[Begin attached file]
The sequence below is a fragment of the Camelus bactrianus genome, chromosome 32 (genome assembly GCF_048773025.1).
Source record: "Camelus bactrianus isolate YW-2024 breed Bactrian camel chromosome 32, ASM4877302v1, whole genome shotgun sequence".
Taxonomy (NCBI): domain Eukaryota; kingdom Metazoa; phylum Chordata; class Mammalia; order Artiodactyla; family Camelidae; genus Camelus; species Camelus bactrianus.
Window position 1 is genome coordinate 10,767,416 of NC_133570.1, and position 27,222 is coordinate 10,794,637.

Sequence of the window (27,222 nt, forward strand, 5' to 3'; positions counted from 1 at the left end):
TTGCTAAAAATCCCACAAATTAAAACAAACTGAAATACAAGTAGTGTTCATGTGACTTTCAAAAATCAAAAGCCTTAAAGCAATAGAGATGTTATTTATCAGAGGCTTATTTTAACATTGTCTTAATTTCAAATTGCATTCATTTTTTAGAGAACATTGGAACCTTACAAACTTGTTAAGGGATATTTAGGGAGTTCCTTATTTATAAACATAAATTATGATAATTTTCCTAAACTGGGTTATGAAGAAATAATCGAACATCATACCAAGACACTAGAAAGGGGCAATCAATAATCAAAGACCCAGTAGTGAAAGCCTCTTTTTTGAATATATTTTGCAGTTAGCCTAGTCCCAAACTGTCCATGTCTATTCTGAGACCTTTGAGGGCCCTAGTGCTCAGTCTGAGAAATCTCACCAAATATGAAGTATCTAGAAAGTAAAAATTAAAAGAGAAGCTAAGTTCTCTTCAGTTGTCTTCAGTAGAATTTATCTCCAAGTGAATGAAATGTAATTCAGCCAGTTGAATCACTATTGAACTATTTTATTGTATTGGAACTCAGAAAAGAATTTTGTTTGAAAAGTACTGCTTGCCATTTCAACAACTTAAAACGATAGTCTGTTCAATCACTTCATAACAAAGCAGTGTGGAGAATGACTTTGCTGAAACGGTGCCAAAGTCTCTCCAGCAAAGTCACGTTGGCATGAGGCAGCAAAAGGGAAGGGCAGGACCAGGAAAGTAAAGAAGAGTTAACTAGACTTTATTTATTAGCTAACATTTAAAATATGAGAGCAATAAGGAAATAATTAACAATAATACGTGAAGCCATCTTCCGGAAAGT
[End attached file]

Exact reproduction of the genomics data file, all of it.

The sequence below is a fragment of the Camelus bactrianus genome, chromosome 32 (genome assembly GCF_048773025.1).
Source record: "Camelus bactrianus isolate YW-2024 breed Bactrian camel chromosome 32, ASM4877302v1, whole genome shotgun sequence".
Taxonomy (NCBI): domain Eukaryota; kingdom Metazoa; phylum Chordata; class Mammalia; order Artiodactyla; family Camelidae; genus Camelus; species Camelus bactrianus.
Window position 1 is genome coordinate 10,767,416 of NC_133570.1, and position 27,222 is coordinate 10,794,637.

Sequence of the window (27,222 nt, forward strand, 5' to 3'; positions counted from 1 at the left end):
TTGCTAAAAATCCCACAAATTAAAACAAACTGAAATACAAGTAGTGTTCATGTGACTTTCAAAAATCAAAAGCCTTAAAGCAATAGAGATGTTATTTATCAGAGGCTTATTTTAACATTGTCTTAATTTCAAATTGCATTCATTTTTTAGAGAACATTGGAACCTTACAAACTTGTTAAGGGATATTTAGGGAGTTCCTTATTTATAAACATAAATTATGATAATTTTCCTAAACTGGGTTATGAAGAAATAATCGAACATCATACCAAGACACTAGAAAGGGGCAATCAATAATCAAAGACCCAGTAGTGAAAGCCTCTTTTTTGAATATATTTTGCAGTTAGCCTAGTCCCAAACTGTCCATGTCTATTCTGAGACCTTTGAGGGCCCTAGTGCTCAGTCTGAGAAATCTCACCAAATATGAAGTATCTAGAAAGTAAAAATTAAAAGAGAAGCTAAGTTCTCTTCAGTTGTCTTCAGTAGAATTTATCTCCAAGTGAATGAAATGTAATTCAGCCAGTTGAATCACTATTGAACTATTTTATTGTATTGGAACTCAGAAAAGAATTTTGTTTGAAAAGTACTGCTTGCCATTTCAACAACTTAAAACGATAGTCTGTTCAATCACTTCATAACAAAGCAGTGTGGAGAATGACTTTGCTGAAACGGTGCCAAAGTCTCTCCAGCAAAGTCACGTTGGCATGAGGCAGCAAAAGGGAAGGGCAGGACCAGGAAAGTAAAGAAGAGTTAACTAGACTTTATTTATTAGCTAACATTTAAAATATGAGAGCAATAAGGAAATAATTAACAATAATACGTGAAGCCATCTTCCGGAAAGT